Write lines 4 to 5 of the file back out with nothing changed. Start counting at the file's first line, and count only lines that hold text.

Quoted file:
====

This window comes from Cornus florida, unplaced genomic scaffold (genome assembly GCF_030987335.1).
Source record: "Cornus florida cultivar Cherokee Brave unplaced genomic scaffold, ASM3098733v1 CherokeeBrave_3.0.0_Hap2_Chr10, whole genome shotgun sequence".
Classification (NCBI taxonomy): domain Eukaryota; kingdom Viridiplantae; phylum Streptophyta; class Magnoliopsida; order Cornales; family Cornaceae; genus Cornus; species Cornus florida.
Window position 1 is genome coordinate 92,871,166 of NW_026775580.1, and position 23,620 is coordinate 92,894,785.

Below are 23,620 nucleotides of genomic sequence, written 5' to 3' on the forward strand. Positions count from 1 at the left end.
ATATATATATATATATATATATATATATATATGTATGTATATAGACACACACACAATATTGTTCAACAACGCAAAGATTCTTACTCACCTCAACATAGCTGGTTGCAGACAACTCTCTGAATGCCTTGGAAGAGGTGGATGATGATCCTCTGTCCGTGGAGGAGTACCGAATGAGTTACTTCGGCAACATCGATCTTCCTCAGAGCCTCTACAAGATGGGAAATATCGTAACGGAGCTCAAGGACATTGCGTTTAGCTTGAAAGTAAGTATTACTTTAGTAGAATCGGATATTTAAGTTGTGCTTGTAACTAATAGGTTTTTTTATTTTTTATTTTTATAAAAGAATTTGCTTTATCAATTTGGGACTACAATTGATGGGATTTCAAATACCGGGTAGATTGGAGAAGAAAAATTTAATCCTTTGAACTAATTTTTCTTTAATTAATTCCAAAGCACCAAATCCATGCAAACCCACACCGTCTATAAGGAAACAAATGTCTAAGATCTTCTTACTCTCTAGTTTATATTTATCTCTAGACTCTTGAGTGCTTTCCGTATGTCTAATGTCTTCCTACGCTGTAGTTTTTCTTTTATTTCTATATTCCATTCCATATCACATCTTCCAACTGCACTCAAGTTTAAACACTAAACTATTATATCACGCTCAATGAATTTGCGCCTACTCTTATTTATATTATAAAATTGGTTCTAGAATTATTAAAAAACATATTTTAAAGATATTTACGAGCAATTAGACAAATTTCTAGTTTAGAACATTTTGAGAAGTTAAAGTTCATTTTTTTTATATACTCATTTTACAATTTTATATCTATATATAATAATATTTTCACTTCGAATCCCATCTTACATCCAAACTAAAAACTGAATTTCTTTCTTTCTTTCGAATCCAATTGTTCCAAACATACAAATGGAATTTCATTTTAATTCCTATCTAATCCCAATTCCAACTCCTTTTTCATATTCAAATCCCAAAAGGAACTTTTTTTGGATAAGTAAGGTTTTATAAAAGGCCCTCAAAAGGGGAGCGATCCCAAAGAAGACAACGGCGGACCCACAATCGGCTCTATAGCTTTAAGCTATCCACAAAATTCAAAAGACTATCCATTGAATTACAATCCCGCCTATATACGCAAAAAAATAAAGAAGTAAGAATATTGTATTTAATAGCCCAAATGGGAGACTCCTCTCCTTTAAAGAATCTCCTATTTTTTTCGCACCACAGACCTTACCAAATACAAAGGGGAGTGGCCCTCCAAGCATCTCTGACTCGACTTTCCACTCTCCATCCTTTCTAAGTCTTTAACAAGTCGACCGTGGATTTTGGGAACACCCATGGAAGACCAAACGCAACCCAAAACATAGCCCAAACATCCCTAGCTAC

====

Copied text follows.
Window position 1 is genome coordinate 92,871,166 of NW_026775580.1, and position 23,620 is coordinate 92,894,785.

Below are 23,620 nucleotides of genomic sequence, written 5' to 3' on the forward strand. Positions count from 1 at the left end.